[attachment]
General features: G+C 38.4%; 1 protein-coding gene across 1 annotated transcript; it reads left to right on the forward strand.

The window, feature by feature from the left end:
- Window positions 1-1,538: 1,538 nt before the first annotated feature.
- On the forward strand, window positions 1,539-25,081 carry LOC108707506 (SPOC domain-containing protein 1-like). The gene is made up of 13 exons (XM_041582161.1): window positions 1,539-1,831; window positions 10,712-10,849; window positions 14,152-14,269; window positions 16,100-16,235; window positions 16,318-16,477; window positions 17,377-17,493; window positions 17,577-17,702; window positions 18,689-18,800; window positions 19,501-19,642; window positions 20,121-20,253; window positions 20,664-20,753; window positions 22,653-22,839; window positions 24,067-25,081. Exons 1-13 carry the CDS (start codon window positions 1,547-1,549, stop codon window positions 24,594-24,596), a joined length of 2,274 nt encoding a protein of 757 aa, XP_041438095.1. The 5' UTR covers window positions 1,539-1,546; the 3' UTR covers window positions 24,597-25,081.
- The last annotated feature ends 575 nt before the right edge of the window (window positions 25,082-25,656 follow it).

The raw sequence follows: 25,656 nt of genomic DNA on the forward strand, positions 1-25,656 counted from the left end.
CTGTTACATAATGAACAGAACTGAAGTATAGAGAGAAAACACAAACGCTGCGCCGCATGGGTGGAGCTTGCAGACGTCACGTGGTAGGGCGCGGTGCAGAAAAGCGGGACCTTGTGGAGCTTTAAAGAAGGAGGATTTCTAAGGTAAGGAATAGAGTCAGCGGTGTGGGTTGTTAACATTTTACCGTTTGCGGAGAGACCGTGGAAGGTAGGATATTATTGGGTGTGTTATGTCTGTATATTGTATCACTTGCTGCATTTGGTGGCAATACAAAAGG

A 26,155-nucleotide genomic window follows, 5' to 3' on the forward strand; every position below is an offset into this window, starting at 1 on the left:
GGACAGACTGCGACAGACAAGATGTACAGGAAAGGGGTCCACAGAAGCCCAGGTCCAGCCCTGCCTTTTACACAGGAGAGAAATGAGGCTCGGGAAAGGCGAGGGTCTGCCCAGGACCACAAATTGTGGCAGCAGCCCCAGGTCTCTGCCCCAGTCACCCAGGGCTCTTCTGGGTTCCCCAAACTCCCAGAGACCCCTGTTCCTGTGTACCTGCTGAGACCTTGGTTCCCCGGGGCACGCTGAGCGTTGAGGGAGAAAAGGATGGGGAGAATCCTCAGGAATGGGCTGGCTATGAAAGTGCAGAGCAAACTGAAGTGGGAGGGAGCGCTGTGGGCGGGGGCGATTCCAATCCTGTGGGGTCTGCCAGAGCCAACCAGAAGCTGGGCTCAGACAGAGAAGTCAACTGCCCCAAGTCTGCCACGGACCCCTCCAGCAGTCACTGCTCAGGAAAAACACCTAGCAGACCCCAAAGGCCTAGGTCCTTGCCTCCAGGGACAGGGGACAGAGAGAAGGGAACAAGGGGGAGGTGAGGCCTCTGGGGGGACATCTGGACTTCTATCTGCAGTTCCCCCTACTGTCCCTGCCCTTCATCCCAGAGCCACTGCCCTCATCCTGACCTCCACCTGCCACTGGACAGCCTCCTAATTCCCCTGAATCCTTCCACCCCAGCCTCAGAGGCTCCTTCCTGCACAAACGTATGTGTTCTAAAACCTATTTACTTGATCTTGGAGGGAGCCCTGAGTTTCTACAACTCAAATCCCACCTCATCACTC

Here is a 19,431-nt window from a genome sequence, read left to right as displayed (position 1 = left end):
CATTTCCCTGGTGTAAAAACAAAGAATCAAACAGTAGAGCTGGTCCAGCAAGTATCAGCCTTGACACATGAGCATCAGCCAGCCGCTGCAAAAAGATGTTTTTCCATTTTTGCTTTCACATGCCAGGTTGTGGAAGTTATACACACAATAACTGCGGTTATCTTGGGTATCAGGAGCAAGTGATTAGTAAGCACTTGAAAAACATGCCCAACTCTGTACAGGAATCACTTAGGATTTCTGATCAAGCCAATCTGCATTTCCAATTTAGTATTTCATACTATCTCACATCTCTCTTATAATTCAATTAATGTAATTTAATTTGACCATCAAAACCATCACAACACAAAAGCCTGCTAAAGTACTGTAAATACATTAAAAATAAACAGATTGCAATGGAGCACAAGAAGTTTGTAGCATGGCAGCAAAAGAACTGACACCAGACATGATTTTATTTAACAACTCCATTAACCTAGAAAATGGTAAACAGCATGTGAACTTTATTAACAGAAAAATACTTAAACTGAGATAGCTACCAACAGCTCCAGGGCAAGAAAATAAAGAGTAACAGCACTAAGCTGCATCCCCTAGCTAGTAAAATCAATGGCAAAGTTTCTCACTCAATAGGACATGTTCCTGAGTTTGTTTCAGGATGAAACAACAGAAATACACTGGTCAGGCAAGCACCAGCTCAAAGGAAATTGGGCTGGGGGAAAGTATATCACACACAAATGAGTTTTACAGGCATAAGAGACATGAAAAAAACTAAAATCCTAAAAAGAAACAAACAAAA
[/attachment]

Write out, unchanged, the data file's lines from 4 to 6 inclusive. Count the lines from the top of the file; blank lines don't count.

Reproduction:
- On the forward strand, window positions 1,539-25,081 carry LOC108707506 (SPOC domain-containing protein 1-like). The gene is made up of 13 exons (XM_041582161.1): window positions 1,539-1,831; window positions 10,712-10,849; window positions 14,152-14,269; window positions 16,100-16,235; window positions 16,318-16,477; window positions 17,377-17,493; window positions 17,577-17,702; window positions 18,689-18,800; window positions 19,501-19,642; window positions 20,121-20,253; window positions 20,664-20,753; window positions 22,653-22,839; window positions 24,067-25,081. Exons 1-13 carry the CDS (start codon window positions 1,547-1,549, stop codon window positions 24,594-24,596), a joined length of 2,274 nt encoding a protein of 757 aa, XP_041438095.1. The 5' UTR covers window positions 1,539-1,546; the 3' UTR covers window positions 24,597-25,081.
- The last annotated feature ends 575 nt before the right edge of the window (window positions 25,082-25,656 follow it).

The raw sequence follows: 25,656 nt of genomic DNA on the forward strand, positions 1-25,656 counted from the left end.